Cover Art: Emilio Villalba
Cover & Interior Design: Alban Fischer
Paperback | 98 Pages
Sept 1, 2020 | ISBN 978-1-936919-84-0
About Gale Marie Thompson
Gale Marie Thompson is the author of Helen Or My Hunger (YesYes Books, 2020), Soldier On (Tupelo Press, 2015), and two chapbooks, Expeditions to the Polar Seas (Sixth Finch, 2013). Raised in Georgia and South Carolina, Gale received a B.A. from the College of Charleston, an M.F.A. in Poetry from the University of Massachusetts Amherst, and a Ph.D. in English Literature and Creative Writing from the University of Georgia. Her work has appeared in Crazy Horse, American Poetry Review, BOAAT, Gulf Coast, Tin House Online, Guernica, jubilat, and Bennington Review, among others. She has received fellowships from the Vermont Studio Center and Kimmel Harding Nelson Center for the Arts and has given workshops and craft talks for the Emily Dickinson Museum, O, Miami Foundation, Midwest Writing Center, and others. Gale is the founding editor of Jellyfish Poetry and has worked on the editorial teams of jubilat, Crazyhorse, Fairy Tale Review, Georgia Review, and Slope Editions. She lives in the mountains of North Georgia, where she directs the creative writing program at Young Harris College.
Helen Or My Hunger by Gale Marie Thompson (Digital)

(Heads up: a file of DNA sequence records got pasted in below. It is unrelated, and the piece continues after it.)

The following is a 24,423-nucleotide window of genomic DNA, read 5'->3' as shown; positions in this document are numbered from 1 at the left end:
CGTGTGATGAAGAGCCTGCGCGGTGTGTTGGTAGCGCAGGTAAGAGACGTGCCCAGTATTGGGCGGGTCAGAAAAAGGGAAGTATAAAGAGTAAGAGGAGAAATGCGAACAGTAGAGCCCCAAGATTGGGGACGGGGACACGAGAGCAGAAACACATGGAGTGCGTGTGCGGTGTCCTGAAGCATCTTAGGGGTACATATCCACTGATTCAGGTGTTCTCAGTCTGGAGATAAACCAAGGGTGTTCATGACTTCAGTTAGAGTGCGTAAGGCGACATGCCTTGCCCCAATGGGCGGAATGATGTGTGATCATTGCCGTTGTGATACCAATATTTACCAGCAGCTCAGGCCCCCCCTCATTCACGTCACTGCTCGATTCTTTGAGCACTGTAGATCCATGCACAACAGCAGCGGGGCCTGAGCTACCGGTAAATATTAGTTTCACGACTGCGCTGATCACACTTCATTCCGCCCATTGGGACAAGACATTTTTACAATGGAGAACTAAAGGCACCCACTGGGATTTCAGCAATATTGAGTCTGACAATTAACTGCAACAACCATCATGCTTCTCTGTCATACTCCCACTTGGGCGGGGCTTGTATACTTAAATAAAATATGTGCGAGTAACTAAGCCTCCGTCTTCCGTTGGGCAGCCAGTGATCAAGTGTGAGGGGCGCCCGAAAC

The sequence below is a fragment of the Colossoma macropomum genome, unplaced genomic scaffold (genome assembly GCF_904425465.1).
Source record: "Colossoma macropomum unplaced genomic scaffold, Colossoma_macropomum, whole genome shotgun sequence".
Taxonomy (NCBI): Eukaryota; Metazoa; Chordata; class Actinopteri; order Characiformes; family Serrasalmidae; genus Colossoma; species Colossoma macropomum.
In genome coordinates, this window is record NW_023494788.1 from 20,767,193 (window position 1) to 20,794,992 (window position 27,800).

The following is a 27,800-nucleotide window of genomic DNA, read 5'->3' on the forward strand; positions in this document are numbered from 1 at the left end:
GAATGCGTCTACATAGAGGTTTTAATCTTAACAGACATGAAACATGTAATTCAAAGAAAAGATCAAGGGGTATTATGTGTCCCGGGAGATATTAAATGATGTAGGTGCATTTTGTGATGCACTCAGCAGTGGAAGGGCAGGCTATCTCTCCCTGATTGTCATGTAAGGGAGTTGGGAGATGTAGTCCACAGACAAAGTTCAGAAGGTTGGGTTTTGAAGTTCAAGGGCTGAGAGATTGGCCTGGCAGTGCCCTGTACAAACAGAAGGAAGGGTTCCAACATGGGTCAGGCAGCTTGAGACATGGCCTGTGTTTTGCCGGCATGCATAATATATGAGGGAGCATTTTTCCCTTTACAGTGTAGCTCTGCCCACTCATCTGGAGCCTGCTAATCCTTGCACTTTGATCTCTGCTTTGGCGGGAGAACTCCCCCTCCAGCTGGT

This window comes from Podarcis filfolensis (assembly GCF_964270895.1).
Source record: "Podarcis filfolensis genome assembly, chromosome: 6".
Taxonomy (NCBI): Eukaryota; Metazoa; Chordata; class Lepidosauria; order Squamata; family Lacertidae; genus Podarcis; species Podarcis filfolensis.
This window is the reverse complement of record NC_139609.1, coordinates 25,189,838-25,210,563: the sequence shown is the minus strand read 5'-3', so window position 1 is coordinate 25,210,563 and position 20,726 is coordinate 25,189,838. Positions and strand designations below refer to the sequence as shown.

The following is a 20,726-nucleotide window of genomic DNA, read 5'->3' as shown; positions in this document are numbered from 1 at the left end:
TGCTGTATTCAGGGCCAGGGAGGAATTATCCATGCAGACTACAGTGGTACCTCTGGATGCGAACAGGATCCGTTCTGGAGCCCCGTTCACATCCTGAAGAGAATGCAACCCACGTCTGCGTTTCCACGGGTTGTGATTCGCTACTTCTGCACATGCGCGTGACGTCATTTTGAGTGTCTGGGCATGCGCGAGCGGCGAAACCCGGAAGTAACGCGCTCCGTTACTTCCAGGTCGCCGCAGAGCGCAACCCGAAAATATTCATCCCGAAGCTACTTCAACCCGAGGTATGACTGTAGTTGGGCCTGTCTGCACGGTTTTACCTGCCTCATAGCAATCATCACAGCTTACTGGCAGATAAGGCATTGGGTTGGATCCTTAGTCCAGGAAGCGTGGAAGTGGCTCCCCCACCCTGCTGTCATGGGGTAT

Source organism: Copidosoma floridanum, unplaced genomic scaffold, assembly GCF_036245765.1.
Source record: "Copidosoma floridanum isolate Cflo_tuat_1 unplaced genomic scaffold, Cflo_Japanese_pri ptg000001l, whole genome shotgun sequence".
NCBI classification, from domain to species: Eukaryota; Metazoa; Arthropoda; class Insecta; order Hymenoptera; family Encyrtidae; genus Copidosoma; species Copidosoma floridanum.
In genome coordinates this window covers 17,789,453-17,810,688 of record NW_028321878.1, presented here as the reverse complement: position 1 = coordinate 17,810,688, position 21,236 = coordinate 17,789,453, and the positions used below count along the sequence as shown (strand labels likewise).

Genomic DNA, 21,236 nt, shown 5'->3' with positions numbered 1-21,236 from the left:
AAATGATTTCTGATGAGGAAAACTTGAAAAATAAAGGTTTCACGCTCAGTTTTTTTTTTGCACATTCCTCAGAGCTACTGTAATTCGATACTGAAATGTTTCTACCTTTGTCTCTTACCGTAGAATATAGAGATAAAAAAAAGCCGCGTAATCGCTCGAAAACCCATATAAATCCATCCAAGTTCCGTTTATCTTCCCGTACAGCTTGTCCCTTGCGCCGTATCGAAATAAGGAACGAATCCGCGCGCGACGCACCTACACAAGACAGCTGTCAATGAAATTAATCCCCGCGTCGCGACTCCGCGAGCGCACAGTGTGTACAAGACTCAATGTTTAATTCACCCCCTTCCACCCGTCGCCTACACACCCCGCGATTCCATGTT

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Praise for Helen Or My Hunger
In Helen or My Hunger, Gale Marie Thompson explores notions of beauty and the body in ways that illuminate—and damn—both the personal and historical. How do we become fully human in a world that conspires to reduce us both figuratively and literally? Thompson digs into these difficult questions and their tough answers, and the results are nimble, inventive, beautiful poems, as pleasurable to read as they are important to digest.
—Lynn Melnick, author of Landscape with Sex and Violence
Every woman is a Trojan horse. Her body, crafted, redacted, angled, gets you through the gates. But what does it conceal? Complexity, time, betrayal, urgency? "I AM IN PAIN AND THEREFORE MY WRITING IS THIS WAY" says Thompson’s speaker. The poem, too, a Trojan horse and a "catch-all," a place to bide one's time, to sift through longing, to become liquid again. "Helen, I see myself edging bright to you / I need your lineage / your tender voltage." And we do. See you on the banks of hunger, sisters.
—Danielle Pafunda, author of Spite